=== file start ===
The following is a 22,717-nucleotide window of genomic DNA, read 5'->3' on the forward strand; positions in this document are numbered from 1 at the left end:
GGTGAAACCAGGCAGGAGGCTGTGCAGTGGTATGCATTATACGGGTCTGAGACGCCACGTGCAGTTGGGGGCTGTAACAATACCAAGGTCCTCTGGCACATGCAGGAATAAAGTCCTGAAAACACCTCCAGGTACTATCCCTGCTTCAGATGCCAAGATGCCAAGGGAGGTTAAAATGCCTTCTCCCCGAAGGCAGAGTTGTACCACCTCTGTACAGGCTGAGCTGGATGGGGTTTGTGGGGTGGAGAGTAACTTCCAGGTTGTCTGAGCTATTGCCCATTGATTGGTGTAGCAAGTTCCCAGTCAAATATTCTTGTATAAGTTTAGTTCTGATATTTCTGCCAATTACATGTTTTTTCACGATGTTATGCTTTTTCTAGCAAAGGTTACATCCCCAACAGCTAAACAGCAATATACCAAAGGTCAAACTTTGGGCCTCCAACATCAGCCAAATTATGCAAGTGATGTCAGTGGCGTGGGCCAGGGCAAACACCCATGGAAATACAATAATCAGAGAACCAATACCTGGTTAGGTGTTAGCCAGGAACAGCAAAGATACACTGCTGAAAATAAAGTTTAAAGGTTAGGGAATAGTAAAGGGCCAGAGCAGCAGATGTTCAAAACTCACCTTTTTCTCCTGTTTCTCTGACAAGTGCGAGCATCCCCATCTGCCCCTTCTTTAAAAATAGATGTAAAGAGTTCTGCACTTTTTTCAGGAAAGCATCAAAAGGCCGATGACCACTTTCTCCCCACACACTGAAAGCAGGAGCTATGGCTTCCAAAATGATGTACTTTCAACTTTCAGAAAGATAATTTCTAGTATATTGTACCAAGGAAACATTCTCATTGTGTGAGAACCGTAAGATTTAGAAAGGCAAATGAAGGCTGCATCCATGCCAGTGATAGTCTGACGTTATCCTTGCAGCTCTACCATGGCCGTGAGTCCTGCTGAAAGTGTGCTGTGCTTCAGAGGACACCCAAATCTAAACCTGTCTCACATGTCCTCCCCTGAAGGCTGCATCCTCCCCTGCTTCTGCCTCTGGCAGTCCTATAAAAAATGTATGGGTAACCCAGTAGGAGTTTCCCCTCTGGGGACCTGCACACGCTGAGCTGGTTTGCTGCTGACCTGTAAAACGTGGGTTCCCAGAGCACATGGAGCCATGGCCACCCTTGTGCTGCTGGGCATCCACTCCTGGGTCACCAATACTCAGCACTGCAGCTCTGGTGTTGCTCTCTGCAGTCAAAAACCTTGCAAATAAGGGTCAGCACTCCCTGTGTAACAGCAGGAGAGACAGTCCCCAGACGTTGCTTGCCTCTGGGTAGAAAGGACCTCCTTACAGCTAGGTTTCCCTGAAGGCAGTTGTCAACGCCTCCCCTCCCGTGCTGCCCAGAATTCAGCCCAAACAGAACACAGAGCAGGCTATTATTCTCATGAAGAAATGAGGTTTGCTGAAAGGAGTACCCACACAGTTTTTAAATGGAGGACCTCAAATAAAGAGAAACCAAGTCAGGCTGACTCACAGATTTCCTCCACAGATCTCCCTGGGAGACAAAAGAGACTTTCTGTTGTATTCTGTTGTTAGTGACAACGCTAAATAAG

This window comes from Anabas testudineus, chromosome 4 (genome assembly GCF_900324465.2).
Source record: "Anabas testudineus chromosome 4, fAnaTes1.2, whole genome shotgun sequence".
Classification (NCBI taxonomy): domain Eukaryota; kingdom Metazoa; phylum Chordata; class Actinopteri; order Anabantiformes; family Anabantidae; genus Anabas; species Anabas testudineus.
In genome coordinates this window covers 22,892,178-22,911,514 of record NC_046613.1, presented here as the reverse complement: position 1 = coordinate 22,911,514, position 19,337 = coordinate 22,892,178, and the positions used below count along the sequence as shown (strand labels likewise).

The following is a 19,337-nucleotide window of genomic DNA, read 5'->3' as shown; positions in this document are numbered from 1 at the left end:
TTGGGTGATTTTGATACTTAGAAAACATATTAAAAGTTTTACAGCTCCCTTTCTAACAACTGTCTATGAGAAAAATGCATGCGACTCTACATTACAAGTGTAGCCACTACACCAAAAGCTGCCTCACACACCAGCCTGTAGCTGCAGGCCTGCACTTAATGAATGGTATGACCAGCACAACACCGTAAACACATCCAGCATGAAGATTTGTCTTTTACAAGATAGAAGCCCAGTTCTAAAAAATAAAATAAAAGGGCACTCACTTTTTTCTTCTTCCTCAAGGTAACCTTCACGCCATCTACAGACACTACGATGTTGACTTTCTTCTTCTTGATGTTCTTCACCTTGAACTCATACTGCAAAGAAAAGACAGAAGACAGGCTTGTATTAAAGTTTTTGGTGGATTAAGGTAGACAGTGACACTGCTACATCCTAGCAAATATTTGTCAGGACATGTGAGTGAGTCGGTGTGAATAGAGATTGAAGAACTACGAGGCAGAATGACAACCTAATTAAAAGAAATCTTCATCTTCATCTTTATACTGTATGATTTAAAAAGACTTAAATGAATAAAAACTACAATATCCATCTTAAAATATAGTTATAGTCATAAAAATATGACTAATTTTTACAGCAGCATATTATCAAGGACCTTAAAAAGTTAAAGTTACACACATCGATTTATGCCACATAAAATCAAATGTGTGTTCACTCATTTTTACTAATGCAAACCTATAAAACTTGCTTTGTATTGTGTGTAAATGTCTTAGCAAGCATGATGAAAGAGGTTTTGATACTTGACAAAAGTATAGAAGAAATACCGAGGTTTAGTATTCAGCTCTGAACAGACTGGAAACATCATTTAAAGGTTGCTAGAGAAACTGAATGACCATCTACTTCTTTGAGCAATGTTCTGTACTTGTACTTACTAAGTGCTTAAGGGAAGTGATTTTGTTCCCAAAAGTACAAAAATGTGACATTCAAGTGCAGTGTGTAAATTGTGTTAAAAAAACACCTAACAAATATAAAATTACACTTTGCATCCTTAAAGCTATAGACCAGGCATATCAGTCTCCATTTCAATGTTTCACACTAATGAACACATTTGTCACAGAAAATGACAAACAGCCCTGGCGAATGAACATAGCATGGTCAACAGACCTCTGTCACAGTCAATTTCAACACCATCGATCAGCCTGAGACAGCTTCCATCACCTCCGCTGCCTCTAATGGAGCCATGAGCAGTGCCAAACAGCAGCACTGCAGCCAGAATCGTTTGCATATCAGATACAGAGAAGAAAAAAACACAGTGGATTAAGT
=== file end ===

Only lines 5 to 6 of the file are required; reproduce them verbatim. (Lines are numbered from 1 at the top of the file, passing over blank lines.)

Classification (NCBI taxonomy): domain Eukaryota; kingdom Metazoa; phylum Chordata; class Actinopteri; order Anabantiformes; family Anabantidae; genus Anabas; species Anabas testudineus.
In genome coordinates this window covers 22,892,178-22,911,514 of record NC_046613.1, presented here as the reverse complement: position 1 = coordinate 22,911,514, position 19,337 = coordinate 22,892,178, and the positions used below count along the sequence as shown (strand labels likewise).